Mercedes: battery swapping is so last century

17 December 2007

a workman swaps batteries, circa 1972Cast your mind back to Shai Agassi’s inventive, entrepreneurial plan to build a network of charging stations for electric cars. Recall the audacity of his scheme to swap the exhausted battery packs of incoming cars, so that they could glide silently on their way after mere moments spent idling in the “switch station”.

Turns out this vision is not quite as new nor as inventive as one might suppose. Mercedes-Benz was experimenting with this very technology all of, erm, 35 years ago.

In 1972, Mercedes built an electrically powered people carrier called the LE 306. Its 31kW (42hp) motor could zip it along at 70km/h (44mph), with a range of 65km (40 miles). A contemporary press release explained that the battery could be “recharged during breaks or replaced using what is known as push-through horizontal-exchange technology”. In other words, a bloke with a pair of pallet-style trolley-jack things could shove the old battery out of the vehicle while winching the new one in, horizontally. “This procedure, which to a large extent can be automated, takes no more than the time needed to fill up a vehicle’s tank,” the release added.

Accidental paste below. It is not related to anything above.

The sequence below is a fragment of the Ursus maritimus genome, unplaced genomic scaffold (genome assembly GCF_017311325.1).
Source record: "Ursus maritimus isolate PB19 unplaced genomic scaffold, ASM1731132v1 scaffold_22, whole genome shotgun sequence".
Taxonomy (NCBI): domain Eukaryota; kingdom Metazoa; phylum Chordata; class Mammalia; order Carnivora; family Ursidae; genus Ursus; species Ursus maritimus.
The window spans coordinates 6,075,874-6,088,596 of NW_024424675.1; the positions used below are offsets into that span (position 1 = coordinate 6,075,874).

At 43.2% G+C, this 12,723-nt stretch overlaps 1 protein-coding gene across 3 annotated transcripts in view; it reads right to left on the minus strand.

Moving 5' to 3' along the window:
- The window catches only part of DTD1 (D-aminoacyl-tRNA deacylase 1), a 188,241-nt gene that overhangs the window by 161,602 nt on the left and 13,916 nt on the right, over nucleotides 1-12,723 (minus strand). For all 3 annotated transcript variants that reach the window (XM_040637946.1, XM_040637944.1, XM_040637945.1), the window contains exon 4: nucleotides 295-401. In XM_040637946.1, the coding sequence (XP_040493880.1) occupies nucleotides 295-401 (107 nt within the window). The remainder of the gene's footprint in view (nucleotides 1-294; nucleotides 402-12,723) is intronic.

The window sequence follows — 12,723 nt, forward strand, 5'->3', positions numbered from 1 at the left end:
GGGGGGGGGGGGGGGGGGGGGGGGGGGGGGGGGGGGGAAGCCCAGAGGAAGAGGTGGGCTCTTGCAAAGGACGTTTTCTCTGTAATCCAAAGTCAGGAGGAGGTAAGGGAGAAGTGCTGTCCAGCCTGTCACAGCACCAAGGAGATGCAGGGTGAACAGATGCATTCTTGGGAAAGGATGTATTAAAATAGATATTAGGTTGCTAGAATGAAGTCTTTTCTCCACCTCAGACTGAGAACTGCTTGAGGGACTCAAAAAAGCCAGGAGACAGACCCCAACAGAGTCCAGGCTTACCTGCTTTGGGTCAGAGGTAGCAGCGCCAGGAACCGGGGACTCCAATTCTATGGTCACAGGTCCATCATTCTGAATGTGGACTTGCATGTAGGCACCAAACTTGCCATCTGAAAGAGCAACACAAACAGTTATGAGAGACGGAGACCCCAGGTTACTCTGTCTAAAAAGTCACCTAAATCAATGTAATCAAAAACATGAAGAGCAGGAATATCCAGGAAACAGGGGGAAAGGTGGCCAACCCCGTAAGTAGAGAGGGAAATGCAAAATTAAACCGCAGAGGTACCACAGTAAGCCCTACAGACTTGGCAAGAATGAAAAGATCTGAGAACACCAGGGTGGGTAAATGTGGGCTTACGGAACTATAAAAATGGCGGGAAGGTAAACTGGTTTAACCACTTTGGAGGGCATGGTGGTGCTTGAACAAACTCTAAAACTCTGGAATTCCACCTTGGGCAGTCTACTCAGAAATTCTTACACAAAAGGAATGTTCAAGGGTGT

Fortuitously for the boffins behind the project, the 1973 oil crisis must have bumped their efforts up the priority list. According to Mercedes-Benz, a fleet of 89 prototype vehicles was built, trundling slowly through 2.9 million kilometres of tests. In 1975 the German boffins concluded that the system would be ideal for urban delivery vans clocking up less than 60 or so miles per day, but for longer distances they recommended a hybrid drive to supplement the electric motor with a diesel engine.

Of course the oil crisis had ended in 1974, and the cost of the batteries killed off any production plans.

As with the prophetically electric Lohner-Porsche, we can only wonder where Mercedes might have been today had it pressed on with battery swapping and electric people carriers.

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